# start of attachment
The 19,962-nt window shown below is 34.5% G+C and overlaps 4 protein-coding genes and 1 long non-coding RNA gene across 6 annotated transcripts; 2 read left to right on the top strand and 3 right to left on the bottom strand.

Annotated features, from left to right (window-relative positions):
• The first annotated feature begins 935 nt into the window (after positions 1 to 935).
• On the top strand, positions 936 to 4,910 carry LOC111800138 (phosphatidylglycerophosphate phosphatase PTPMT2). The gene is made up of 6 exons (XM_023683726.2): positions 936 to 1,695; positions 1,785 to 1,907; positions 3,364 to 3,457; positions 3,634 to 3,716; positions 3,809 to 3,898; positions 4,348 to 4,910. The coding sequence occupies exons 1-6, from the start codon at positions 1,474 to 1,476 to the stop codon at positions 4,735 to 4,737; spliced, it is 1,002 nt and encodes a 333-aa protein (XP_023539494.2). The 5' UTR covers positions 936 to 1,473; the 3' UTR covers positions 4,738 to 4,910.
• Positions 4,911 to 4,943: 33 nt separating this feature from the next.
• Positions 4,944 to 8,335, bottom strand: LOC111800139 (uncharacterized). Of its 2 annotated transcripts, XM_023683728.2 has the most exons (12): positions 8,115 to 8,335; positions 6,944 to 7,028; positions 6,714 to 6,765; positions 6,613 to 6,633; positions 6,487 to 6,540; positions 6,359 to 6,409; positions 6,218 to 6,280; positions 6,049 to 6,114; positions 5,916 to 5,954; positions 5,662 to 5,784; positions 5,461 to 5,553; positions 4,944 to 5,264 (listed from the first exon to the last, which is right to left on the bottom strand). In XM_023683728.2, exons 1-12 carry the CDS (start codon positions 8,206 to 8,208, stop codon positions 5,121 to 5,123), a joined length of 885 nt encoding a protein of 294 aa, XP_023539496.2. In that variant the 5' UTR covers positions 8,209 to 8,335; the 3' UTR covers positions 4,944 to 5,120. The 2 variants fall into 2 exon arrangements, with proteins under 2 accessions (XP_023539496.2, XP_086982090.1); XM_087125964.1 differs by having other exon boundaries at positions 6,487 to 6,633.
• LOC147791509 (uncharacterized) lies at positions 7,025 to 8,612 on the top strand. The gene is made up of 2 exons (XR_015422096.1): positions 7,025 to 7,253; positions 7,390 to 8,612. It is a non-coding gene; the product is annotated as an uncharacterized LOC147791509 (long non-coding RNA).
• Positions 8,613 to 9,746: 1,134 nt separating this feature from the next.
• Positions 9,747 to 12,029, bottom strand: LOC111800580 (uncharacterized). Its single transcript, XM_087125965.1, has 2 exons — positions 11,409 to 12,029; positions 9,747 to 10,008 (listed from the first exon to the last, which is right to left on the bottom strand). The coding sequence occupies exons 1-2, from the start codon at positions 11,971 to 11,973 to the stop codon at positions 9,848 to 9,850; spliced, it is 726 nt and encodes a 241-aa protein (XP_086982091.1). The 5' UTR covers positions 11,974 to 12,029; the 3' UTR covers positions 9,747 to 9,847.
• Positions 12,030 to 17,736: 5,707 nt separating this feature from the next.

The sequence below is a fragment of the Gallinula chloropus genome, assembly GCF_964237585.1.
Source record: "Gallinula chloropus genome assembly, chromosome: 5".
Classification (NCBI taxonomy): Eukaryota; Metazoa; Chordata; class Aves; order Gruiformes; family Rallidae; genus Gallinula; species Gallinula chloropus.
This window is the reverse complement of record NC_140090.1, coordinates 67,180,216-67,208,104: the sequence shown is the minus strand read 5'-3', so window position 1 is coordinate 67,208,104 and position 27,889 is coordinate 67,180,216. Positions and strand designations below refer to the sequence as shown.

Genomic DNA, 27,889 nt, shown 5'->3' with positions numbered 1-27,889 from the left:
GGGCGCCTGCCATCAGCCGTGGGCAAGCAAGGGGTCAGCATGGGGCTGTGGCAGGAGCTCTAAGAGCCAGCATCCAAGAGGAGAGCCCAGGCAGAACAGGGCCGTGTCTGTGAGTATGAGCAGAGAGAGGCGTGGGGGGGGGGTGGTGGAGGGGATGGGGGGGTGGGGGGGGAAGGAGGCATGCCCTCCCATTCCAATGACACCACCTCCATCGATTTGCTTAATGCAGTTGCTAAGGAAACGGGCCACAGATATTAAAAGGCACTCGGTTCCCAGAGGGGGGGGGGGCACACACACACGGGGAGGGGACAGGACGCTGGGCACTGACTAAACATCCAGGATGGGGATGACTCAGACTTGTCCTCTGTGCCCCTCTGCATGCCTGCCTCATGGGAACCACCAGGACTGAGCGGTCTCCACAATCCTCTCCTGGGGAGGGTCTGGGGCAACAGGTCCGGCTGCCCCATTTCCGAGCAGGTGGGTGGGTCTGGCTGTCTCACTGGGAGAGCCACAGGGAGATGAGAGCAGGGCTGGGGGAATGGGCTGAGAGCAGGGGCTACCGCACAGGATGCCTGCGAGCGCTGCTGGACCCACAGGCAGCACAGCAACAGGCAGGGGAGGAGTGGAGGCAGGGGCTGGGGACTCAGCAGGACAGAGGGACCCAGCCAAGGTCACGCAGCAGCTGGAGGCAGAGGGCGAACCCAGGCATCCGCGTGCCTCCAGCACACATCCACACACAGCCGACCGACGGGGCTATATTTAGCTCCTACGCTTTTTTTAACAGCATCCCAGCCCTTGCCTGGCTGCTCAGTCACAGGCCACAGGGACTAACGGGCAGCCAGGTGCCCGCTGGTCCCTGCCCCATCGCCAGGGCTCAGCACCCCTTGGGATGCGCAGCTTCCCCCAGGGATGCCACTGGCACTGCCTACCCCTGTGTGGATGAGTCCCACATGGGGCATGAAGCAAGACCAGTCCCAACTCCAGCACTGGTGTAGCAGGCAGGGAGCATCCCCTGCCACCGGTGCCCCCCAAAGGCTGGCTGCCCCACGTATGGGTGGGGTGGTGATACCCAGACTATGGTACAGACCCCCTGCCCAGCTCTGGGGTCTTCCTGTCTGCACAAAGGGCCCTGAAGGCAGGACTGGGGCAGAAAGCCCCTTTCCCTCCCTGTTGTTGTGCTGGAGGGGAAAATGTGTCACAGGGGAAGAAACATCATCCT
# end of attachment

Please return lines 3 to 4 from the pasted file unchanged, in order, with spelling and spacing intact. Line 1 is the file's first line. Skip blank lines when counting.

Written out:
• The first annotated feature begins 935 nt into the window (after positions 1 to 935).
• On the top strand, positions 936 to 4,910 carry LOC111800138 (phosphatidylglycerophosphate phosphatase PTPMT2). The gene is made up of 6 exons (XM_023683726.2): positions 936 to 1,695; positions 1,785 to 1,907; positions 3,364 to 3,457; positions 3,634 to 3,716; positions 3,809 to 3,898; positions 4,348 to 4,910. The coding sequence occupies exons 1-6, from the start codon at positions 1,474 to 1,476 to the stop codon at positions 4,735 to 4,737; spliced, it is 1,002 nt and encodes a 333-aa protein (XP_023539494.2). The 5' UTR covers positions 936 to 1,473; the 3' UTR covers positions 4,738 to 4,910.